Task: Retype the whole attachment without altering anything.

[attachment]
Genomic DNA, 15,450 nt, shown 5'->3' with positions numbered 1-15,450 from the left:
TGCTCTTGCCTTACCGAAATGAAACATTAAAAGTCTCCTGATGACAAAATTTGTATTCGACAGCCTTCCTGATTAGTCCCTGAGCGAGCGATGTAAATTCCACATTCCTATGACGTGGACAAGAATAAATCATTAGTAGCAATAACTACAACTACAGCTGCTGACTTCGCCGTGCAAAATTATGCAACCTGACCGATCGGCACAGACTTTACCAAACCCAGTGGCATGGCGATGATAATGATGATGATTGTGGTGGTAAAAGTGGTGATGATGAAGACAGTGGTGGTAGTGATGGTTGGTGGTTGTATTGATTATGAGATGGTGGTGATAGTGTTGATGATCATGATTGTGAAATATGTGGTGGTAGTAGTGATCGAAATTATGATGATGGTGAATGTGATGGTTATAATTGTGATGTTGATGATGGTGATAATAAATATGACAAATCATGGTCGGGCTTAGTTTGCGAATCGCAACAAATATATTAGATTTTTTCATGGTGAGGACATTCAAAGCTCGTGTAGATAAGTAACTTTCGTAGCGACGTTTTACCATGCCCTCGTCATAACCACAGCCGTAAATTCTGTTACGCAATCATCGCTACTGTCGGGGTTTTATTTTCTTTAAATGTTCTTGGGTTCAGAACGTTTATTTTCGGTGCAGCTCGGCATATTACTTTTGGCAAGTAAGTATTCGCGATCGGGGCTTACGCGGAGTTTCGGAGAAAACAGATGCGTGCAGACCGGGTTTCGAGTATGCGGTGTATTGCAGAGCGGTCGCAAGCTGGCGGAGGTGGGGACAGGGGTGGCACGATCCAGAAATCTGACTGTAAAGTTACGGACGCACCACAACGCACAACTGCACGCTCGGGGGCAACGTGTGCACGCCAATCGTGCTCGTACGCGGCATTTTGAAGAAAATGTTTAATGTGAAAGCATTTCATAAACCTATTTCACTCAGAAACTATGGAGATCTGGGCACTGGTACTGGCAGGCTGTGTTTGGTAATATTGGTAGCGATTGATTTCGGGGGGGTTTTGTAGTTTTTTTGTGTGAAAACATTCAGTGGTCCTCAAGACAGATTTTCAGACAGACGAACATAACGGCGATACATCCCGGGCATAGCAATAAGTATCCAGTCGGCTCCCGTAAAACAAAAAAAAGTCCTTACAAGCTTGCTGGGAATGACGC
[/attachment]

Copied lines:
Genomic DNA, 15,450 nt, shown 5'->3' with positions numbered 1-15,450 from the left:
TGCTCTTGCCTTACCGAAATGAAACATTAAAAGTCTCCTGATGACAAAATTTGTATTCGACAGCCTTCCTGATTAGTCCCTGAGCGAGCGATGTAAATTCCACATTCCTATGACGTGGACAAGAATAAATCATTAGTAGCAATAACTACAACTACAGCTGCTGACTTCGCCGTGCAAAATTATGCAACCTGACCGATCGGCACAGACTTTACCAAACCCAGTGGCATGGCGATGATAATGATGATGATTGTGGTGGTAAAAGTGGTGATGATGAAGACAGTGGTGGTAGTGATGGTTGGTGGTTGTATTGATTATGAGATGGTGGTGATAGTGTTGATGATCATGATTGTGAAATATGTGGTGGTAGTAGTGATCGAAATTATGATGATGGTGAATGTGATGGTTATAATTGTGATGTTGATGATGGTGATAATAAATATGACAAATCATGGTCGGGCTTAGTTTGCGAATCGCAACAAATATATTAGATTTTTTCATGGTGAGGACATTCAAAGCTCGTGTAGATAAGTAACTTTCGTAGCGACGTTTTACCATGCCCTCGTCATAACCACAGCCGTAAATTCTGTTACGCAATCATCGCTACTGTCGGGGTTTTATTTTCTTTAAATGTTCTTGGGTTCAGAACGTTTATTTTCGGTGCAGCTCGGCATATTACTTTTGGCAAGTAAGTATTCGCGATCGGGGCTTACGCGGAGTTTCGGAGAAAACAGATGCGTGCAGACCGGGTTTCGAGTATGCGGTGTATTGCAGAGCGGTCGCAAGCTGGCGGAGGTGGGGACAGGGGTGGCACGATCCAGAAATCTGACTGTAAAGTTACGGACGCACCACAACGCACAACTGCACGCTCGGGGGCAACGTGTGCACGCCAATCGTGCTCGTACGCGGCATTTTGAAGAAAATGTTTAATGTGAAAGCATTTCATAAACCTATTTCACTCAGAAACTATGGAGATCTGGGCACTGGTACTGGCAGGCTGTGTTTGGTAATATTGGTAGCGATTGATTTCGGGGGGGTTTTGTAGTTTTTTTGTGTGAAAACATTCAGTGGTCCTCAAGACAGATTTTCAGACAGACGAACATAACGGCGATACATCCCGGGCATAGCAATAAGTATCCAGTCGGCTCCCGTAAAACAAAAAAAAGTCCTTACAAGCTTGCTGGGAATGACGC